Noisy Speech Externalities


A central tenet of contemporary First Amendment law is the metaphor of the marketplace of ideas—that the solution to bad speech is more, better, speech. This basic idea is well-established in both judicial and scholarly writing—but it is not without its critics. My contribution to this volume adds a new criticism of the marketplace-of-ideas metaphor. I argue that there are circumstances where ostensibly “good” speech may be indistinguishable by listeners from bad speech—indeed, that there are cases in which any incremental speech can actually make other good speech indistinguishable from bad speech. In such cases, seemingly “good” speech has the effect of “bad” speech. I call this process by which ostensibly good speech turns the effects of other speech bad “a noisy speech externality.”

This thesis has important implications. First, it offers a poignant critique of the marketplace-of-ideas aphorism introduced by Justice Holmes in his Abrams dissent. If the marketplace of ideas is subject to significant market failure, correctives may be justified. Market failures, after all, are a standard justification for regulatory intervention. But, second, my contribution goes a step farther, suggesting not only that there are circumstances in which good speech may fail as a corrective to bad speech but also that there are circumstances in which the addition of seemingly good speech may only yield more bad speech. In such cases, the only solution to bad speech may be less speech—encouraging more speech may actually be detrimental to our speech values. If that is the case, then correctives may be not only justified but needed to satisfy an important societal interest. And, third, this chapter presents solutions for content-neutral ways in which to implement such correctives.

The insight underlying this thesis builds on my prior work applying the insights of Claude Shannon’s information theory to social media. That piece applied Shannon’s work to social media to argue that, at least at a metaphorical level and potentially at a cognitive level, our capacity to communicate is governed by Shannon’s channel-capacity theorem. This theorem tells us that the capacity of a communications channel is limited by that channel’s signal-to-noise ratio. Critically, once that capacity is exceeded, any additional signal is indistinguishable from noise—and this has the effect of worsening the signal-to-noise ratio, further reducing the communications capacity. In other words, after a certain threshold, additional speech isn’t merely ineffective: It creates a negative externality that interferes with other speech.

Other scholars have made similar arguments, which can casually be framed as exploring the effects of “too much information” or “information overload.” But the negative-externality element of this argument goes a step further. A “too much information” argument suggests that listeners are overwhelmed by the quantity of speech to which they may be subject. This argument suggests that speakers can—deliberately or otherwise—exercise a veto over other speakers by saturating listeners’ information sources. For the listener, it is not merely a question of filtering out the good information from the bad (the signal from the noise): At the point of saturation, signal cannot be differentiated from noise and any filtering necessarily must occur upstream from the listener.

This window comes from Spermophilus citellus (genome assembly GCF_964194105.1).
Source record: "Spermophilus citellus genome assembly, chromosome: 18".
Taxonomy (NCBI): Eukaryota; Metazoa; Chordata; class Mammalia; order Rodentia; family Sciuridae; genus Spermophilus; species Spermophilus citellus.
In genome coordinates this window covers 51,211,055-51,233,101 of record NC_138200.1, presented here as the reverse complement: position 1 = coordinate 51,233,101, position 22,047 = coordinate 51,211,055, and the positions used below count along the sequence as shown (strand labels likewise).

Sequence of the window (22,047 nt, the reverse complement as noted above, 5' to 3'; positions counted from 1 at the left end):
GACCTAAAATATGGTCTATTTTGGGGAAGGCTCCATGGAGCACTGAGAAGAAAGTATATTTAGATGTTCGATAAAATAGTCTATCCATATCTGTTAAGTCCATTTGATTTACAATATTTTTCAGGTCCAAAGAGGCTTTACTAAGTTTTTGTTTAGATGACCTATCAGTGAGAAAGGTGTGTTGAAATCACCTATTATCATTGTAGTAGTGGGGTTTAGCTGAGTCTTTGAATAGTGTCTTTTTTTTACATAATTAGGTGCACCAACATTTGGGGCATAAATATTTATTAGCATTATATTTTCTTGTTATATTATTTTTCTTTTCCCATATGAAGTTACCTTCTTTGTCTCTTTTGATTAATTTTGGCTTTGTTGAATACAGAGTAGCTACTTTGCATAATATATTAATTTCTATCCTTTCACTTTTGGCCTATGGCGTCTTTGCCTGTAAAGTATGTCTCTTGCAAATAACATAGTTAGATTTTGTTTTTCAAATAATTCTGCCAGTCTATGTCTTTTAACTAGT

Filtering—reducing the overall amount of speech—has always been a key tool in fighting bad speech. All platforms must filter. Indeed, this is nothing new: Editorial processes have always been valuable to listeners. The question is how they do it, with a related question of the law surrounding that filtering. Under the current approach (facilitated through Section 230 of the Communications Decency Act and built upon First Amendment principles), platforms have substantial discretion over what speech they host. This chapter’s normative contribution is to argue that liability shield should be contingent upon platforms using “reasonable best-available technology” to filter speech—a standard that most platforms, this chapter also argues, likely already meet.

The discussion in this chapter proceeds in four parts. It begins in Part I by introducing technical concepts from the field of information theory—most notably the ideas of channel capacity and the role of the signal-to-noise ratio in defining a channel’s capacity. Part II then introduces the traditional “marketplace of ideas” understanding of the First Amendment and builds on lessons from information theory to argue that this “marketplace” may in some cases be subject to negative externalities—noisy speech externalities—and that such externalities may justify some forms of corrective regulation. It also considers other arguments that have a similar feeling (“too much information,” “information overload,” and “listeners’ rights”), and explains how the negative-externalities consequence of exceeding a channel’s carrying capacity presents an even greater concern than is advanced by those ideas. Parts III and IV then explore the First Amendment and regulatory responses to these concerns, arguing that the negative-externalities concern might justify limited regulatory response. In particular, Part IV argues that platforms can reasonably be expected to implement “reasonable best available technologies” to address noisy speech externalities.